A few minutes later, they finished up, everybody thanked everyone else, and Kurtz went back to his spot in the parking lot to set up the exposure that would yield the photograph below.

Photo by Jack Kurtz/ZUMA Press

Speaking with DPReview about the technical details behind the photographs, he says the wedding photo was made with his Olympus Pen F and 17mm F1.8 lens at ISO 400, F4, and 1/30. Color balance was set to daylight, and the photo was later edited in Lightroom 6 to straighten the horizon and adjust the color balance (“Because of the time of day and light, the skintones were a little warm, so I knocked the color temp down a little.”)

The eruption photo above was also shot on the Pen F, this time with a 25mm F1.8 lens at ISO 200, F4.5, and 85 seconds. The camera was set on a small tabletop tripod and controlled by the OI Share app on Kurtz’ iPhone. It, too, was edited in Lightroom 6.

A big thank you to Mr. Kurtz for sharing his photographs and the story/technical details behind them with us at DPReview. To see more of his work, be sure to visit his website or give him a follow on Instagram.

Photography by Jack Kurtz/ZUMA Press, used with permission.

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This 2018 ‘ecosystem map’ captures the whole photo industry in one massive infographic

25 Jan

Photolemur, the makers of an AI-powered image editor, have put quite some time and effort into creating a comprehensive “Market Map of the Digital Photo Industry” that includes all sorts of brands, manufacturers, publications and other organizations that are involved in the industry in some shape or form.

“The aim of this initiative is to become the gate to the digital photo industry and to help photographers, new companies, VCs, entrepreneurs, journalists, and bloggers to understand who the major players in the world’s digital photo industry are,” writes Photolemur in the accompanying text. “Note that some companies work in more than one segment so we decided to link them only to their primary segment on the map.”

In the map you’ll find anything from camera and lens manufacturers, to Raw image processors, to providers of online education services, all neatly sorted and categorized. The company says it is planning to update the market map over time, adding more entries to existing categories as well as creating entirely new categories.

On the market map website you can contact Photolemur via an email link if you think they’ve missed out an important player in the industry. If you submit your name and email address, you can also download the map as an Excel file or high-resolution PDF.

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How to do Black and White Conversion with ACDSee Photo Studio Ultimate

22 Jan

Now that we’ve poked around ACD System’s most capable software – having worked out a decent Photo Studio Ultimate workflow, as well as ways to make migration as easy as it can be – I think it may be time to actually use it.

After all, photography is the whole point, right? And, as much as we may sometimes dislike this fact, post-processing is very much part of it. So, this time, no ratings, no color labels, keywords, or metadata. No presets, either. In fact, we’ll only be touching on a small part of the Photo Studio package. Mainly the Develop mode, or however much of it we might need for a black and white portrait of an immensely charming lady. This is refreshing.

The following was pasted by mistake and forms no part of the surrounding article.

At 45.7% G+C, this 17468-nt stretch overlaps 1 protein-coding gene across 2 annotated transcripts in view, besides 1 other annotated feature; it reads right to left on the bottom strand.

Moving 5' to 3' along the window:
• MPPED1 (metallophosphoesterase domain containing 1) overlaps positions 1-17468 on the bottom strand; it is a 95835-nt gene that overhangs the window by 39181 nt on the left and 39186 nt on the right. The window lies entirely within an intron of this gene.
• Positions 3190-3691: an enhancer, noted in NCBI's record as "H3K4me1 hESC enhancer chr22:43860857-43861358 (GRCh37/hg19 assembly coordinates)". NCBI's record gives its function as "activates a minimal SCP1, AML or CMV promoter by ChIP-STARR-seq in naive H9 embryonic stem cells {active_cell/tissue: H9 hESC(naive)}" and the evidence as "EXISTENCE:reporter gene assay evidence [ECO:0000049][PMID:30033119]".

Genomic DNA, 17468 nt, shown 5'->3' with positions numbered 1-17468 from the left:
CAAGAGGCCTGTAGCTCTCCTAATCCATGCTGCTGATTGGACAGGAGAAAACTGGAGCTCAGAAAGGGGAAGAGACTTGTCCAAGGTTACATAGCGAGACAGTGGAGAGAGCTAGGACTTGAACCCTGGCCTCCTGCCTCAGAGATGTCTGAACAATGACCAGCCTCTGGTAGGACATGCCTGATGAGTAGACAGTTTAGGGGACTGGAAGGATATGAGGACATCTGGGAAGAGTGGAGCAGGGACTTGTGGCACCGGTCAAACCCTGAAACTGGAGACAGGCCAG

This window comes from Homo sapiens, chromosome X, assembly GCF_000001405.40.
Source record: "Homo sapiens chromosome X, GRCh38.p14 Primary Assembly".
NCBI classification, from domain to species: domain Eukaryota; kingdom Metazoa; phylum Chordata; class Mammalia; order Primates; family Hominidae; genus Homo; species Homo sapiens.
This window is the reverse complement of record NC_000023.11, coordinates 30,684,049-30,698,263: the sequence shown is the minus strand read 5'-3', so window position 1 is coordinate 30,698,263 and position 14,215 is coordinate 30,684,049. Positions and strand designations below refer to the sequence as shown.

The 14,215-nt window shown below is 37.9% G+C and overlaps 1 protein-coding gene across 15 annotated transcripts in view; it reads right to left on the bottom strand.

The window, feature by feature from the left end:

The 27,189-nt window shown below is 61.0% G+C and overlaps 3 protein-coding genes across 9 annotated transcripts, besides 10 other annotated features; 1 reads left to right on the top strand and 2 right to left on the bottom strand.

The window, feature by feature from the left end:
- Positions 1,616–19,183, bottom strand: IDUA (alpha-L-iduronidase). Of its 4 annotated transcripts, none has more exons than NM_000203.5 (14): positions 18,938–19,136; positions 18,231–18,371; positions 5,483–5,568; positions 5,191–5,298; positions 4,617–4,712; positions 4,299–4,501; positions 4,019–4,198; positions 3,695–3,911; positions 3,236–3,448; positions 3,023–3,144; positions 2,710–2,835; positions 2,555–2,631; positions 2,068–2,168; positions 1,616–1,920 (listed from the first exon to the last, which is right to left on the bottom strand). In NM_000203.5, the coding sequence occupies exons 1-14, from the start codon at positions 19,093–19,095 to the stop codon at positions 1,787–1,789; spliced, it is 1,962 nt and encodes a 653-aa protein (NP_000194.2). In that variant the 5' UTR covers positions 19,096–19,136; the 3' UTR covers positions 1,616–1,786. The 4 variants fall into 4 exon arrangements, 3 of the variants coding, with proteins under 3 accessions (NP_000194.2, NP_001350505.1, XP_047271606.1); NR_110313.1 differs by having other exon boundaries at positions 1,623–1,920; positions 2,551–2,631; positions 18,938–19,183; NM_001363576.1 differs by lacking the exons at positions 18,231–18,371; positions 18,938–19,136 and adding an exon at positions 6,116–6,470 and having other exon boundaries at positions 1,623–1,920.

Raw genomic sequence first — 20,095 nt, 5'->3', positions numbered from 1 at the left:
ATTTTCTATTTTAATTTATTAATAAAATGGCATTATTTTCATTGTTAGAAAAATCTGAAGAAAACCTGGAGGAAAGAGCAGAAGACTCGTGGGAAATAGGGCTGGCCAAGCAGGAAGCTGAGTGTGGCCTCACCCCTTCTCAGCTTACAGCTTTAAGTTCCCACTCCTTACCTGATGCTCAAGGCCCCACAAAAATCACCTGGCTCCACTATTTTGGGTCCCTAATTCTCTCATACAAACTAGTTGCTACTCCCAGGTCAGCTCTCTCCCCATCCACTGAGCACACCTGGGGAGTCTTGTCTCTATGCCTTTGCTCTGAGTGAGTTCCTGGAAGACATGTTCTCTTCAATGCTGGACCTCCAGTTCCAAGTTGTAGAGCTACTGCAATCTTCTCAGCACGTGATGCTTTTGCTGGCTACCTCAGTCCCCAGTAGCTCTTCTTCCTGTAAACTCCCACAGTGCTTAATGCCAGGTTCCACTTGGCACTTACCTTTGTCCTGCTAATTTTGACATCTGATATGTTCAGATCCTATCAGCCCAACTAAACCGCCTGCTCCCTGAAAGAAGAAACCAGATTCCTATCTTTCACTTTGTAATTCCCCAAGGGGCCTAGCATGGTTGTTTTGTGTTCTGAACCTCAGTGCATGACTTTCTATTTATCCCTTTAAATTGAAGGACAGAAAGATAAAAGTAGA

An important disclaimer: As has been stated on numerous occasions (so many times, in fact, that you may have learned this paragraph by heart) the license for this copy of ACDSee Photo Studio Ultimate has been provided by ACD Systems. Having said that, the article has not been dictated by the company in the slightest, not even the task itself. My words are always my own, so take that for what it’s worth.

About the Portrait

The curious and geeky among you may wonder about the context behind this unusually-composed photograph, and I will gladly satisfy said curiosity and geekiness. The lady’s name is Ona (or Anna, if you will). She is a 94-year-old ex-partisan and exile survivor from my hometown, known better here by her codename, Acacia. Along with that, she is an immensely lovely old woman with a brilliantly sharp mind and memory.

I find her beautiful, most of all because, after being betrayed by her loved one, stabbed, shot, imprisoned and tortured, there is little bitterness to be found in her words. This portrait was taken as we met for the second time when I took her on a promised trip to a nearby forest.

The best part of this process we call taking portraits is everything that happens before the click and after the camera is cozy in its bag again. This is the part to savor, not the visual proof, the byproduct of simple human interaction. Whether you like the given portrait or find it exceedingly average, the experience is beyond all that. It was a lovely evening, and lovely company to be in.

The data

Unlike a different portrait of Acacia keen-eyed readers may have noticed in one of my previous articles, this one’s not an already-perfectly-black-and-white Ilford HP5 Plus negative. Instead, it’s a Fujifilm X-Pro2 RAW file, taken with the XF 23mm f/1.4 R lens, then converted to DNG. And, upon close examination, this is a lovely, natural-looking image. ACDSee Photo Studio is handling it very well.